15. Hering JG, Morel FMM (1988) Kinetics of trace metal complexation: role of alkaline-earth metals. Environ Sci Technol 22:1469–1478CrossRefGoogle Scholar
  16. Hopkinson BM, Roe KL, Barbeau KA (2008) Heme uptake by Microscilla marina and evidence for heme uptake systems in the genomes of diverse marine bacteria. Appl Environ Microbiol 74:6263–6270. CrossRefPubMedPubMedCentralGoogle Scholar
  17. Hutner SH, Provasoli L, Schatz A, Haskins CP (1950) Some approaches to the study of the role of metals in the metabolism of microorganisms. Proc Am Philos Soc 94:152–170. CrossRefGoogle Scholar
  18. King EO, Ward MK, Raney DE (1954) Two simple media for the demonstration of pyocyanin and fluorescin. J Lab Clin Med 44:301–307PubMedGoogle Scholar
  19. Laboratories CSH (2010) M9 minimal mediuma (standard). Cold Spring Harbor Protoc. CrossRefGoogle Scholar
  20. Laboratories CSH (2010b) Terric broth (TB) medium. Cold Spring Harbor Protoc.
  21. Leive L (1965) A nonspecific increase in permeability in Escherichia coli produced by EDTA. Proc Natl Acad Sci USA 53:745–750. CrossRefPubMedGoogle Scholar
  22. Lin B et al (2010) Comparative genomic analyses identify the Vibrio harveyi genome sequenced strains BAA-1116 and HY01 as Vibrio campbellii. Environ Microbiol Rep 2:81–89. CrossRefPubMedPubMedCentralGoogle Scholar
  23. Madigan MT, Martinko JM, Dunlap PV, Clark DP (2009) Nutrition, culture and metabolism of microorganisms. Brock biology of microorganisms. Pearson Education Inc., San Francisco, pp 107–140Google Scholar
  24. Martin JH, Fitzwater SE, Gordon RM (1990) Iron deficiency limits phytoplankton growth in Antarctic waters. Glob Biogeochem Cycles 4:5–12. CrossRefGoogle Scholar
  25. Morel FMM, Rueter JG, Anderson DM, Guillard RRL (1979) Aquil: a chemically defined phytoplankton culture medium for trace metal studies. J Phycol 15:135–141. CrossRefGoogle Scholar
  26. Neidhardt FC, Bloch PL, Smith DF (1974) Culture medium for enterobacteria. J Bacteriol 119:736–747PubMedPubMedCentralGoogle Scholar
  27. Nicas TI, Hancock REW (1983) Alteration of susceptibility to EDTA, polymyxin B and gentamicin In Pseudomonas aeruginosa by divalent cation regulation of outer membrane protein H1. Microbiology 129:509–517. CrossRefGoogle Scholar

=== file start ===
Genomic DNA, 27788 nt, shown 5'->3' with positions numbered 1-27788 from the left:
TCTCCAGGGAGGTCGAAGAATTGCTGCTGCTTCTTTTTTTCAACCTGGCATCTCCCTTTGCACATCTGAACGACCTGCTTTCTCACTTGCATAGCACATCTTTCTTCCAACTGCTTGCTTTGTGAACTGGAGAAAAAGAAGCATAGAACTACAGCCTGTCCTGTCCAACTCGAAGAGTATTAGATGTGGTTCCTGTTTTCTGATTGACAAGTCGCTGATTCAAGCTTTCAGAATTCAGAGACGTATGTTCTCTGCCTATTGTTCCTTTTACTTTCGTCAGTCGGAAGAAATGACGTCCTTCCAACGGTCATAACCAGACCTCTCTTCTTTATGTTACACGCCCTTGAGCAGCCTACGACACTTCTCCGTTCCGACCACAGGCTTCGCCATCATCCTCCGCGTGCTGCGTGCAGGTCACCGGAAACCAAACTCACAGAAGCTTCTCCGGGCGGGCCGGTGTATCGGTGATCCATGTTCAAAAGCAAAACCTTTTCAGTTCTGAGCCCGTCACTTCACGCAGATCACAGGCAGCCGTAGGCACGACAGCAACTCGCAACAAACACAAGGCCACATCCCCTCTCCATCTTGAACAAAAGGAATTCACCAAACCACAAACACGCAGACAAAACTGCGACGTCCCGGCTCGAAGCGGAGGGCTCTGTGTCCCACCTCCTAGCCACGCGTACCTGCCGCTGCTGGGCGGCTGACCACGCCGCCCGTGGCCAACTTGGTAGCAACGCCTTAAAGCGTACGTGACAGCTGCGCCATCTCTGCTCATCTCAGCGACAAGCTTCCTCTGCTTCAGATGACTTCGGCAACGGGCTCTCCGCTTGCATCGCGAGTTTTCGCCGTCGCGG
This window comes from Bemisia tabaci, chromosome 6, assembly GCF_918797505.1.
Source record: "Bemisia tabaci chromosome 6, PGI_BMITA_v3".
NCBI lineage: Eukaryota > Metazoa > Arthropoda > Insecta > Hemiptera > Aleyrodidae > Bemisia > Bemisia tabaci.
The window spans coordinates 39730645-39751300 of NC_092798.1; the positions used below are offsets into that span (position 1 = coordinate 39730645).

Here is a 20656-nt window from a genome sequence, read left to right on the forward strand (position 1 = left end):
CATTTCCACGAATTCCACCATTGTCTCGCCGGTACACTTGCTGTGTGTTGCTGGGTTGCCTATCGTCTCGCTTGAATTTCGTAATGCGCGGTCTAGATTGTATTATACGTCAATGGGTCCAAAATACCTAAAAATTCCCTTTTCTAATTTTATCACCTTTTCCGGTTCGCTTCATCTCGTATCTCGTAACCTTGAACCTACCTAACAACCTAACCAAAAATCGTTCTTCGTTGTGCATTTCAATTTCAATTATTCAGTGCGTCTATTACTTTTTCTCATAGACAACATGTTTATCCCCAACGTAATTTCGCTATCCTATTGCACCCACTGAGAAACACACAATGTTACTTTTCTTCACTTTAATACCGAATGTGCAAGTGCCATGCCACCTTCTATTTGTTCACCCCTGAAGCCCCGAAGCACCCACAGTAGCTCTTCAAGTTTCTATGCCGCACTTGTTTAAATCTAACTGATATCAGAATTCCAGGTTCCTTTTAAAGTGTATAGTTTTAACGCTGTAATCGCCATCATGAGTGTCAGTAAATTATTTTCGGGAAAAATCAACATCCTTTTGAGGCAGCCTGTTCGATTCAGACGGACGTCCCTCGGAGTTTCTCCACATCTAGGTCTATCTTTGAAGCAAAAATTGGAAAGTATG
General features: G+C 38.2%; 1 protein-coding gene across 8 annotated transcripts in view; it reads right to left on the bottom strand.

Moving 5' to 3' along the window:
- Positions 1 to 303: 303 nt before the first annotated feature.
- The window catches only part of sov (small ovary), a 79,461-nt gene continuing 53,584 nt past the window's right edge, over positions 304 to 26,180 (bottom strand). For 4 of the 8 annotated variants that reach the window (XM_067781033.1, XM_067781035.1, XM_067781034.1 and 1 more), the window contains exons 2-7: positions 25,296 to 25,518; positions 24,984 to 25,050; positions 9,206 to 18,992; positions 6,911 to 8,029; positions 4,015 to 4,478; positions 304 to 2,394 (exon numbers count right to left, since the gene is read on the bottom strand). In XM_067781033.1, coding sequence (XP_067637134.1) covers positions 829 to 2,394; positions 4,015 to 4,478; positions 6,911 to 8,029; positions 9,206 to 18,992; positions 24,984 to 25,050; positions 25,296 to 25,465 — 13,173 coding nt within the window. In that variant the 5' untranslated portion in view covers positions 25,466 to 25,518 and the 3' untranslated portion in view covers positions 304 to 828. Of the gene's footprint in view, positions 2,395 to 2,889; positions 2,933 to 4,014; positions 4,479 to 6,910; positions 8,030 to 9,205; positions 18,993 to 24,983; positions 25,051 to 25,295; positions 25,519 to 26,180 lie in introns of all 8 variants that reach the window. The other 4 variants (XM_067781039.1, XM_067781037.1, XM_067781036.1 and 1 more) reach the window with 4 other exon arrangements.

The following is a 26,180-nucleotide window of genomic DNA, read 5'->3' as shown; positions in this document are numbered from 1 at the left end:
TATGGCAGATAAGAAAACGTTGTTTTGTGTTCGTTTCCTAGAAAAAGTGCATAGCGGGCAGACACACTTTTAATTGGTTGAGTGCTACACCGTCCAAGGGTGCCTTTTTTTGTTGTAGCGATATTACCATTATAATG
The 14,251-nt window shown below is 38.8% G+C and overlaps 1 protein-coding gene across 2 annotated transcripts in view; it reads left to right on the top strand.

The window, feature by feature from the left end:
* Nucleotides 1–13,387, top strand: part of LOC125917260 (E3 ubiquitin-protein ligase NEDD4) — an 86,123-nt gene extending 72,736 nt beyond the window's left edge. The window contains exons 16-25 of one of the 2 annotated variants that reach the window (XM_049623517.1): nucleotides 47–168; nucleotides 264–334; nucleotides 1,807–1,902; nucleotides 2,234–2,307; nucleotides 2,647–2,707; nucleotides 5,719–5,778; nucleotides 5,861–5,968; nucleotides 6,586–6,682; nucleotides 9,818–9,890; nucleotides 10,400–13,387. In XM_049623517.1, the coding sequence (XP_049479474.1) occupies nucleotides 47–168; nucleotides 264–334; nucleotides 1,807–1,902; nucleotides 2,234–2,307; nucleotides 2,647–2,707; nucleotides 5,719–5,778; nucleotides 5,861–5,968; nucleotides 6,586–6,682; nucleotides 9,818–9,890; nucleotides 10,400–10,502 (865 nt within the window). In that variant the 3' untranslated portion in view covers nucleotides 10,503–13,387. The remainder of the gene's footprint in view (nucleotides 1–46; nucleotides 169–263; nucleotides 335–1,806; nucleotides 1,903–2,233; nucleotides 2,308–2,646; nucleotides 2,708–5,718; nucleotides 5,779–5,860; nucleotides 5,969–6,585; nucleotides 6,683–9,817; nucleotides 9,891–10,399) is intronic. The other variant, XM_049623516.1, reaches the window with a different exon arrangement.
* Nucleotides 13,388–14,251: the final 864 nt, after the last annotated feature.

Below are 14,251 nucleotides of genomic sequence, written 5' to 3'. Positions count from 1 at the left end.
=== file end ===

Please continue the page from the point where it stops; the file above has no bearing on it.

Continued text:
28. Nikaido H (2003) Molecular basis of bacterial outer membrane permeability revisited. Microbiol Mol Biol Rev 67:593–656. CrossRefPubMedPubMedCentralGoogle Scholar
  29. Nikaido H, Vaara M (1985) Molecular basis of bacterial outer membrane permeability. Microbiol Rev 49:1PubMedPubMedCentralGoogle Scholar
  30. Price NM, Harrison GI, Hering JG, Hudson RJ, Nirel PMV, Palenik B, Morel FMM (1989) Preparation and chemistry of the artificial algal culture medium Aquil. Biol Oceanogr 6:443–461Google Scholar
  31. Provasoli L, McLaughlin J, Droop MR (1956) The development of artifical media for marine algae. Archiv für Mikrobiologie 25:392–428CrossRefGoogle Scholar
  32. Rappé MS, Connon SA, Vergin KL, Giovannoni SJ (2002) Cultivation of the ubiquitous SAR11 marine bacterioplankton clade. Nature 418:630. CrossRefPubMedGoogle Scholar
  33. Roe KL, Barbeau K, Mann EL, Haygood MG (2011) Acquisition of iron by Trichodesmium and associated bacteria in culture. Environ Microbiol 14:1681–1695. CrossRefPubMedGoogle Scholar
  34. Roe KL, Hogle SL, Barbeau KA (2013) Utilization of heme as an iron source by marine Alphaproteobacteria in the Roseobacter clade. Appl Environ Microbiol 79:5753–5762. CrossRefPubMedPubMedCentralGoogle Scholar
  35. Sawabe T et al (2013) Updating the Vibrio clades defined by multilocus sequence phylogeny: proposal of eight new clades, and the description of Vibrio tritonius sp. nov. Front Microbiol. CrossRefPubMedPubMedCentralGoogle Scholar
  36. Schneck E et al (2010) Quantitative determination of ion distributions in bacterial lipopolysaccharide membranes by grazing-incidence X-ray fluorescence. Proc Natl Acad Sci USA 107:9147–9151. CrossRefPubMedGoogle Scholar
  37. Schwarzenbach G, Ackerman H (1948) Komplexone XII. Die homologen der Äthyendiamin-tetraessigsäure und ihre Erdalkalikomplexe. Helv Chim Acta 31:1029–1048CrossRefGoogle Scholar
  38. Sunda WG, Price NM, Morel FMM (2005) Trace metal ion buffers and their use in culture studies. In: Andersen RA (ed) Algal culturing techniques. Elsevier Academic Press, Burlington, pp 35–63Google Scholar
  39. Thompson CC, Thompson FL, Vicente ACP, Swings J (2007) Phylogenetic analysis of vibrios and related species by means of atpA gene sequences. Int J Syst Evol Microbiol 57:2480–2484. CrossRefPubMedGoogle Scholar
  40. Westall J, Zachary J, Morel FMM (1976) MINEQL: A computer program for the calculation of chemical equilibrium composition in aqueous systems. MIT, Tech. Note 18Google Scholar
  41. Zobell CE (1941) Studies of marine bacteria. I. The cultural requirements of heterotrophic aerobes. J Mar Res 4:42–75Google Scholar

Copyright information

© Springer Nature B.V. 2019

Authors and Affiliations

  1. 1.Department of GeosciencesPrinceton UniversityPrincetonUSA
  2. 2.Department of Marine Chemistry and GeochemistryWoods Hole Oceanographic InstitutionWoods HoleUSA
  3. 3.Department of Earth, Atmospheric, and Planetary SciencesMassachusetts Institute of TechnologyCambridgeUSA
  4. 4.Divisions of Geological and Planetary Sciences and Biology and Biological EngineeringCalifornia Institute of TechnologyPasadenaUSA

Personalised recommendations